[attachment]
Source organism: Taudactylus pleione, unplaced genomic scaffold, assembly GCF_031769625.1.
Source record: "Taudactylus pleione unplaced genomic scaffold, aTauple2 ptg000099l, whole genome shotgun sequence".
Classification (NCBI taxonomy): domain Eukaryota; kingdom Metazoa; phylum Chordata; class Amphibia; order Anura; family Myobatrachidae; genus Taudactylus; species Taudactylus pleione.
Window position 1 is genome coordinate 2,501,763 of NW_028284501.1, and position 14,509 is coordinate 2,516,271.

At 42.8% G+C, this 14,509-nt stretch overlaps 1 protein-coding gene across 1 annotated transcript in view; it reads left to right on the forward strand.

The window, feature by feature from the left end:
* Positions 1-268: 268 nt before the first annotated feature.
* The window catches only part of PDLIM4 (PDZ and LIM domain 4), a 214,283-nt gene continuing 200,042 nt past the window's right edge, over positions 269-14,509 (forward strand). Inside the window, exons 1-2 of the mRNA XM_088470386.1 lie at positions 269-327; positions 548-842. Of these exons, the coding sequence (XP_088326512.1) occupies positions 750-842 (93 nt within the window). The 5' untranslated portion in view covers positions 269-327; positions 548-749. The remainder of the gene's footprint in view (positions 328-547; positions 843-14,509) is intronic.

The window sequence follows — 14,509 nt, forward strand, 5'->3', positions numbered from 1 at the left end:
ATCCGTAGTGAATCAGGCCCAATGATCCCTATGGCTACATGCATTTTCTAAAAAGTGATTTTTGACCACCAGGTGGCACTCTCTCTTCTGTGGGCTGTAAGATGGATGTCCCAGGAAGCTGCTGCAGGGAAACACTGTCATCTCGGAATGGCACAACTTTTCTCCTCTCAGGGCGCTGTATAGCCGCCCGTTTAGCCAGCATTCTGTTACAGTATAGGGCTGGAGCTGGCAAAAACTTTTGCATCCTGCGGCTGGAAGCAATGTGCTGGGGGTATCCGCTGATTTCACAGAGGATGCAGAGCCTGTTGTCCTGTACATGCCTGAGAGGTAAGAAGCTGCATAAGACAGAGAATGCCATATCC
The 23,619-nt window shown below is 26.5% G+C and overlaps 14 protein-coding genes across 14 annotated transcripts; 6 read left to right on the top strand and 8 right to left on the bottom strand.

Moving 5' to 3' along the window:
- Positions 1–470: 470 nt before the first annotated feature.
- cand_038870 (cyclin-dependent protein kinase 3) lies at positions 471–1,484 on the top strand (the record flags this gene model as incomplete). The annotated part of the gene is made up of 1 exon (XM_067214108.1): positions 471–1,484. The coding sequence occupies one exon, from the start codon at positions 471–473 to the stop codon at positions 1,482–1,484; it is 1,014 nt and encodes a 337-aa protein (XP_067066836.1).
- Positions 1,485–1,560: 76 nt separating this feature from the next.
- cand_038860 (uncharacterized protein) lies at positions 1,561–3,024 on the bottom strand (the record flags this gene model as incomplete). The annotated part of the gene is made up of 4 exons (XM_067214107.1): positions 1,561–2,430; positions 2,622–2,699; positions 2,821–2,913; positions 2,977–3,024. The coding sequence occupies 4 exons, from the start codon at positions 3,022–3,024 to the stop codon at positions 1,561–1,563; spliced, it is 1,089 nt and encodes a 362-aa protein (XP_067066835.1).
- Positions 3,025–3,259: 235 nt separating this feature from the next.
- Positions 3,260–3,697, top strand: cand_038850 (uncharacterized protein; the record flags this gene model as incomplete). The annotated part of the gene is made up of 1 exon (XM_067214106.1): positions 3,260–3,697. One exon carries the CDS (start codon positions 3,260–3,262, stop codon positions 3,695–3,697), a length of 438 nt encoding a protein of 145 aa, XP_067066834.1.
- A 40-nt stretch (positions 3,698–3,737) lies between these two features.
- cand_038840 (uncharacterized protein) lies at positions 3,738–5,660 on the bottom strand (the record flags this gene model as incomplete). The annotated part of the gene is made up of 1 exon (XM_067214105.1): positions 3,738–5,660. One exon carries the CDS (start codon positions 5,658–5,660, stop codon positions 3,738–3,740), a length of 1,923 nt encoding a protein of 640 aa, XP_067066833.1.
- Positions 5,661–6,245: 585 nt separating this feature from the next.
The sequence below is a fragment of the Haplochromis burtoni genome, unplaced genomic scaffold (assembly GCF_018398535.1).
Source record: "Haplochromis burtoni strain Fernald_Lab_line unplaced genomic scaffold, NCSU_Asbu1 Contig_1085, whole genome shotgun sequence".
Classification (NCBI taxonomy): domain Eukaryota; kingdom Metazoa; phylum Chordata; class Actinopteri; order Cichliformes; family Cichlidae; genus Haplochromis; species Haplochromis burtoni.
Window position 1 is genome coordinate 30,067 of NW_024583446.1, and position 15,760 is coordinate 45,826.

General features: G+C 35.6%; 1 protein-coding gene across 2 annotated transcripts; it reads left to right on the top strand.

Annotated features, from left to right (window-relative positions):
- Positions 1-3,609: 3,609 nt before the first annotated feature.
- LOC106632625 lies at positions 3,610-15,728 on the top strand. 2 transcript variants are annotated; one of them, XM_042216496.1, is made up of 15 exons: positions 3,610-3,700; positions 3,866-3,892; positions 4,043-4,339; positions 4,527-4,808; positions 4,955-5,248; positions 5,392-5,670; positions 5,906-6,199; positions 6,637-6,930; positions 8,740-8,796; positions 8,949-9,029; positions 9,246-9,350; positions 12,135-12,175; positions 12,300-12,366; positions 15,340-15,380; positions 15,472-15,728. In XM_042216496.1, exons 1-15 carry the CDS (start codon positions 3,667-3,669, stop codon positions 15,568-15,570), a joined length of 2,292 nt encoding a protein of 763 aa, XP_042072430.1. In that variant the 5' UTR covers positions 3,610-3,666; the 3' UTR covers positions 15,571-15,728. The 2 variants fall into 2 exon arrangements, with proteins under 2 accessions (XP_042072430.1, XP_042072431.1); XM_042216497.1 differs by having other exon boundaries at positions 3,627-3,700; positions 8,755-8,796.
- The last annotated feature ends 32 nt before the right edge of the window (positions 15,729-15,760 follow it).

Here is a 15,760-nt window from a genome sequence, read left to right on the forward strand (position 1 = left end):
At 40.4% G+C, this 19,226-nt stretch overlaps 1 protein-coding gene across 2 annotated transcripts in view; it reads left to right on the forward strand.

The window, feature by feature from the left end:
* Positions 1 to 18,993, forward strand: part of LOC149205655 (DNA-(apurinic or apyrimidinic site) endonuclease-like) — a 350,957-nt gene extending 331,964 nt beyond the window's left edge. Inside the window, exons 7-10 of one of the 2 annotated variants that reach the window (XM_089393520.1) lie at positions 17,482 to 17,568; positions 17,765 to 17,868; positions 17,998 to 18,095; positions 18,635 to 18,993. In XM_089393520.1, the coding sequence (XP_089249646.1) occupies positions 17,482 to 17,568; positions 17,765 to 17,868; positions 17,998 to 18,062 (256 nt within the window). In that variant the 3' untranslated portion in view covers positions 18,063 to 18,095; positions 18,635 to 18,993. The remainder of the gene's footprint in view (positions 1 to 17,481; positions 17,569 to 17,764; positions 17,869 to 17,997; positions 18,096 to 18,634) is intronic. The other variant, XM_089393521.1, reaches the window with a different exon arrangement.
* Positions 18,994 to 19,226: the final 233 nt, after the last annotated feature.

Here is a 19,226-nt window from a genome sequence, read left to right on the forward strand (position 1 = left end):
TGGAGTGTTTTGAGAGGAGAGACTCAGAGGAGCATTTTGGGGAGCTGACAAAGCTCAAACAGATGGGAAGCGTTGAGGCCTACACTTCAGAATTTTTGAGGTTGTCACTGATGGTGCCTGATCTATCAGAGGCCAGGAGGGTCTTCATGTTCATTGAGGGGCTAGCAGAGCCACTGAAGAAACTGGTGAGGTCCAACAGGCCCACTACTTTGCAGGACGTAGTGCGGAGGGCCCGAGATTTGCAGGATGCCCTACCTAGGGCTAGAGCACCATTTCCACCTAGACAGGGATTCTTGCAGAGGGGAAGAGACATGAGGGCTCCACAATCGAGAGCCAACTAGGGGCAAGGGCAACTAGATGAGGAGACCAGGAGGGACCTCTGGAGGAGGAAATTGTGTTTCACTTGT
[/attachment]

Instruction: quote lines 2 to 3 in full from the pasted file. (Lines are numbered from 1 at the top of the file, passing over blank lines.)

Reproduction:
Source record: "Taudactylus pleione unplaced genomic scaffold, aTauple2 ptg000099l, whole genome shotgun sequence".
Classification (NCBI taxonomy): domain Eukaryota; kingdom Metazoa; phylum Chordata; class Amphibia; order Anura; family Myobatrachidae; genus Taudactylus; species Taudactylus pleione.